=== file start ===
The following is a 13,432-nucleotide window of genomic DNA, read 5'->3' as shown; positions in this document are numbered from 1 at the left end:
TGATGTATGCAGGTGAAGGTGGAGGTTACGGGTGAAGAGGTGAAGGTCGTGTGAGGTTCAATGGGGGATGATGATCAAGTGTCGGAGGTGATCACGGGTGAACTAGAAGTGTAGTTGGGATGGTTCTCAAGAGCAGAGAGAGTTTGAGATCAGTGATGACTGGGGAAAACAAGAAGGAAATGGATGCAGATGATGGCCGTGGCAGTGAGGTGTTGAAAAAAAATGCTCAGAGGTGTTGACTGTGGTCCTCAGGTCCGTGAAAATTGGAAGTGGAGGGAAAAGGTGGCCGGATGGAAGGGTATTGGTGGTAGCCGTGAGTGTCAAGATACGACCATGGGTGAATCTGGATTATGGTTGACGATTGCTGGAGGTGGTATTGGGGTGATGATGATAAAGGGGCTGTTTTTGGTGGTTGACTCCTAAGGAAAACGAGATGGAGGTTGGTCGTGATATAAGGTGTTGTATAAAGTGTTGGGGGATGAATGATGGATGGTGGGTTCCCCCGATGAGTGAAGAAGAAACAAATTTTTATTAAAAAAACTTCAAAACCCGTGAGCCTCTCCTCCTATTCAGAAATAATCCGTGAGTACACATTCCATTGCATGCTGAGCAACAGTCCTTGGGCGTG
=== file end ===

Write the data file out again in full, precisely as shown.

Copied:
The following is a 13,432-nucleotide window of genomic DNA, read 5'->3' as shown; positions in this document are numbered from 1 at the left end:
TGATGTATGCAGGTGAAGGTGGAGGTTACGGGTGAAGAGGTGAAGGTCGTGTGAGGTTCAATGGGGGATGATGATCAAGTGTCGGAGGTGATCACGGGTGAACTAGAAGTGTAGTTGGGATGGTTCTCAAGAGCAGAGAGAGTTTGAGATCAGTGATGACTGGGGAAAACAAGAAGGAAATGGATGCAGATGATGGCCGTGGCAGTGAGGTGTTGAAAAAAAATGCTCAGAGGTGTTGACTGTGGTCCTCAGGTCCGTGAAAATTGGAAGTGGAGGGAAAAGGTGGCCGGATGGAAGGGTATTGGTGGTAGCCGTGAGTGTCAAGATACGACCATGGGTGAATCTGGATTATGGTTGACGATTGCTGGAGGTGGTATTGGGGTGATGATGATAAAGGGGCTGTTTTTGGTGGTTGACTCCTAAGGAAAACGAGATGGAGGTTGGTCGTGATATAAGGTGTTGTATAAAGTGTTGGGGGATGAATGATGGATGGTGGGTTCCCCCGATGAGTGAAGAAGAAACAAATTTTTATTAAAAAAACTTCAAAACCCGTGAGCCTCTCCTCCTATTCAGAAATAATCCGTGAGTACACATTCCATTGCATGCTGAGCAACAGTCCTTGGGCGTG